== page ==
After a two-year investigation into Uber’s work practices, the Fair Work Ombudsman (FWO Australia) last week announced it had concluded Uber drivers are not employees.
This outcome is consistent with the view taken by the Fair Work Commission (FWC) in two unfair dismissal cases brought by Uber drivers in the past 18 months. The tribunal found that the ability of drivers to log on and off from the Uber app, to refuse trips and to work for other platforms pointed against the drivers being employees.
The FWO investigation took “only” 2 years (and one federal election) to reach the same conclusion, a conclusion definitely not in line with decisions made by several other fair work courts around the world, mainly in the UK and the USA. A decision the RSDU feel FWO should have left for our courts to make.
Part of FWO’s stated duties include working with business and helping them understand and comply with the law.
There is no doubt that working conditions on the Uber platform have considerably improved almost immediately after the investigation was launched. Uber was forced to lift their game in Australia to be able to continue and classify drivers as contractors.
It started with a pay raise to drivers of 15% December 2017 in several cities, followed by major app enhancements. Uber was also forced to remove the 20 minutes no jobs app penalty imposed on drivers who reject more than 3 rides in a row. Uber also imposed a 12 hours driving limit and generally became more attentive to drivers feedback.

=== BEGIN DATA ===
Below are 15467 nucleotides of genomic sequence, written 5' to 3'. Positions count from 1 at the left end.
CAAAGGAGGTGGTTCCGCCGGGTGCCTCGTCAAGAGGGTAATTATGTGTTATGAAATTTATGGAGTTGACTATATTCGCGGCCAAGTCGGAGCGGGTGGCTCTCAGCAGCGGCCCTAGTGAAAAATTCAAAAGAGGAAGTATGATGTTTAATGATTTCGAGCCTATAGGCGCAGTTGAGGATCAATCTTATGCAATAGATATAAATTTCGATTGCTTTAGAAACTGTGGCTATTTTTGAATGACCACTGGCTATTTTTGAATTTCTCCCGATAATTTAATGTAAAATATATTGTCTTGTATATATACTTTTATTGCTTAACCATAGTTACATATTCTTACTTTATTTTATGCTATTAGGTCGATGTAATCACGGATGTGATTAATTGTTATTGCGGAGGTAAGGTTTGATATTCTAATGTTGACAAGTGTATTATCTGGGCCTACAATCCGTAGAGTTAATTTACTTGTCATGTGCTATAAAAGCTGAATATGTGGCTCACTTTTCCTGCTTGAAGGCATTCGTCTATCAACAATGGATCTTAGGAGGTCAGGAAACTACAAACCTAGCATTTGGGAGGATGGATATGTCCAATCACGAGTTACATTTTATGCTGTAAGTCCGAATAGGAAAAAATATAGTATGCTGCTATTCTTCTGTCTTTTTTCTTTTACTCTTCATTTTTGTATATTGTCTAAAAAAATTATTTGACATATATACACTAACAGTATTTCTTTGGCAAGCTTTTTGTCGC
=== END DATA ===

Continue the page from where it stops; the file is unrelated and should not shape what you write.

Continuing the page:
FWO’s decision now clearly put rideshare drivers in the jurisdiction of the ACCC and the Department of Jobs and Small Business. The RSDU will consider our options in coming months and will be making a submission accordingly. It is our view that Uber is using an unfair contract leaving drivers with no bargaining power.
We are also calling on the ACCC and the Department of Jobs and Small Business to start exercising due diligence from this point on and to independently look into Uber’s contract, as this now clearly falls under their jurisdiction.
We are proud to have been able to unite thousands of drivers during the last 2 years, across the country and around the world, we could not have done this without your support and participation in the numerous industrial actions that we have organised during this time, actions that received much needed media attention and coverage. Actions that inspired industrial action all around the world. In the USA, UK, NZ, and Brazil to name a few.
Where to now
The RSDU will consider our options in coming months and will be making a submission to the ACCC and Department of Jobs and Small Business accordingly. The RSDU will be pushing for a standardised fair contract to be imposed over the entire rideshare industry to help ensure driver’s rights and bargaining power. The RSDU will also work with other federal and state government bodies, pushing for improving drivers’ working conditions via these channels.
We are also happy to announce the zicXoc initiative, a new driver app project in collaboration with a software company. The project has now entered it’s beta stage and about to be launched soon. It’s the rideshare app that drivers from around the world have been waiting for. For more information please click here.
RSDU APP has been updated. Get the latest version.
The RSDU app has been upgraded (to Version 2.0). The app is designed to connect drivers from all around the world, collaborate and discuss related issues, news and events. The new version contains a number of bug fixes and a new driver tab, connecting drivers to the zicXoc.com rideshare platform.
The zicXoc platform is designed to put the power back into rideshare drivers’ hands, providing a booking tool for those who are serious about taking their business to the next level. It is recommended that you start by uninstalling your old RSDU app (if installed) before proceeding to install the new version. The RSDU app is a free app. More information and download link here.